The following No Trace swings in like a predatory temptress, grooves writhing around ears with an almost salacious touch as dark hues of bass growl and beats firmly strike. It is a scuzzy affair, the songs body a muggy grunge trespass contrasted by Princess Maha’s harmonic vocal caresses which offer their one lining of danger. It too has a haunted sigh to its croon which just enslaved attention before I Want You Maniac grips ears with initially a gorgeous low slung hook and subsequently its infection loaded swing. A tinge of L7 lines its tenacious enterprise, a whiff of Hole its encroaching shadows; the song a volatile sonically visceral encroachment just impossible to have too much of.

The blossoming diversity within The Kut’s sound is superbly shown in next up Love In The Rush Hour, the song a collusion of harmonic kisses and predacious intent. It strolls with the inherent swing which effortlessly springs from the band’s invention but aligned to a caustic glaze of guitar amid fuzz twisted riffs; an entangling of contrasts which is as compelling as Princess Maha’s vocal temptation who at times can be described as being like the UK Brody Dalle.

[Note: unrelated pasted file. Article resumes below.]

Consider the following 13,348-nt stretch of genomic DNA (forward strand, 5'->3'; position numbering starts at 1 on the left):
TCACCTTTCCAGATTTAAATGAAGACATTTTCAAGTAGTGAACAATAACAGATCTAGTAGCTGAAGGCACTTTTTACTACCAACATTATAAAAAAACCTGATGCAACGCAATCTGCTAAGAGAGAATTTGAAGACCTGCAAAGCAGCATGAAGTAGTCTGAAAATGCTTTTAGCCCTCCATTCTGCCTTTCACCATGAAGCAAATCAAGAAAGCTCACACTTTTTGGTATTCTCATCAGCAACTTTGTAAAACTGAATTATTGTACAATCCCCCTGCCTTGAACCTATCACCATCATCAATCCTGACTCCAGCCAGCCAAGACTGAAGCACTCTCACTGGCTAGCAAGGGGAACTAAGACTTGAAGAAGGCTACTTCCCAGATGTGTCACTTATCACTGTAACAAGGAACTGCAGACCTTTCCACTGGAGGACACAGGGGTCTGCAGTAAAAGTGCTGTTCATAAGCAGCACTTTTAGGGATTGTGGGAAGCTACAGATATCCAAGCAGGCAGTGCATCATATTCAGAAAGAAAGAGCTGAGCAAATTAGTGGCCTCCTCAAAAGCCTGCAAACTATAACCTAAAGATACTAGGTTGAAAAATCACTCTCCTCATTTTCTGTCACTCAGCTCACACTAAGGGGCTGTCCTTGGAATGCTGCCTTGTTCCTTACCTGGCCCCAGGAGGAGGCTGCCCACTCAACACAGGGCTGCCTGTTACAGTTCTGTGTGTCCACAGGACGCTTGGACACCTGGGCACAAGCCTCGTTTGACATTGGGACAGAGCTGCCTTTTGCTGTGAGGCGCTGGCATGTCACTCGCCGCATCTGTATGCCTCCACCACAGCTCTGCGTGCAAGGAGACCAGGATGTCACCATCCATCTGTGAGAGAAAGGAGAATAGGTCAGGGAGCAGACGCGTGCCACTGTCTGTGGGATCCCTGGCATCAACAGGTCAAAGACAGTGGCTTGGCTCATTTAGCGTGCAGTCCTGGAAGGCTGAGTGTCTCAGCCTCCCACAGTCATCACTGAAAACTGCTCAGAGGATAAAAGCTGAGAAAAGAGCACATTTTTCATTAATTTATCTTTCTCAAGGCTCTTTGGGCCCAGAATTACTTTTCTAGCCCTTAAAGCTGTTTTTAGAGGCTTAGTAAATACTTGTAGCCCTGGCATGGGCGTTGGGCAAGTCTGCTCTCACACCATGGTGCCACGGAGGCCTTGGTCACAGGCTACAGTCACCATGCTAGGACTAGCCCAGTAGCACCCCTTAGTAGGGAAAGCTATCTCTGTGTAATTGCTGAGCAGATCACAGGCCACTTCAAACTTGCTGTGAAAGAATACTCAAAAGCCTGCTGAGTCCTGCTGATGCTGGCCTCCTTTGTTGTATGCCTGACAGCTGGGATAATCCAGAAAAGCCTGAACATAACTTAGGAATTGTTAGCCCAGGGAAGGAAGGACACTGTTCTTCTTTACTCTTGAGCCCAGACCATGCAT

I Am Vain is dirty rock ‘n’ roll with attitude flowing from every pore but as naturally infectious as anything within the album; its punchy nature spawning its own unique hooks and skilled enterprise while the mellower climate of Alekhine’s Gun breeds a prowling volatility which erupts in sonic flames and vocal abrasions; its irritations and discontent erupting and spewing rancor before simmering down back into the song’s relative calm. Though neither track quite match the heights of those before them each leaves ears and appetite greedy for more whilst revealing new shades in The Kut’s adventure.

A calmer air is brought by X-Ray Eyes too though unsurprisingly it has an inbred growl which fuels bold rhythms and its suggestive character plus an increasingly addictive catchiness which has song and the body bouncing as the first contemplates and the second submits to its moody enslavement. Its success though is soon eclipsed by that of Bad Man. A multi-flavoured rock ‘n’ roll virulence, the track is like a boiling cauldron spiced by the punk juices of Bikini Kill, the dark rock ‘n’ roll of  Jess and the Ancients Ones, and the infectious agility of Sleater-Kinney; it all brewing up into another individual Kut intoxication.

The album is completed by Mario, a raw pop ‘n’ rock encounter as beguiling as it is aggressive. Throughout the album another band which at times comes to mind is seventies outfit The Photos through the pop hues open within The Kut’s sound. Here alone there are coincidental echoes in its infectious traits which only add to the fun.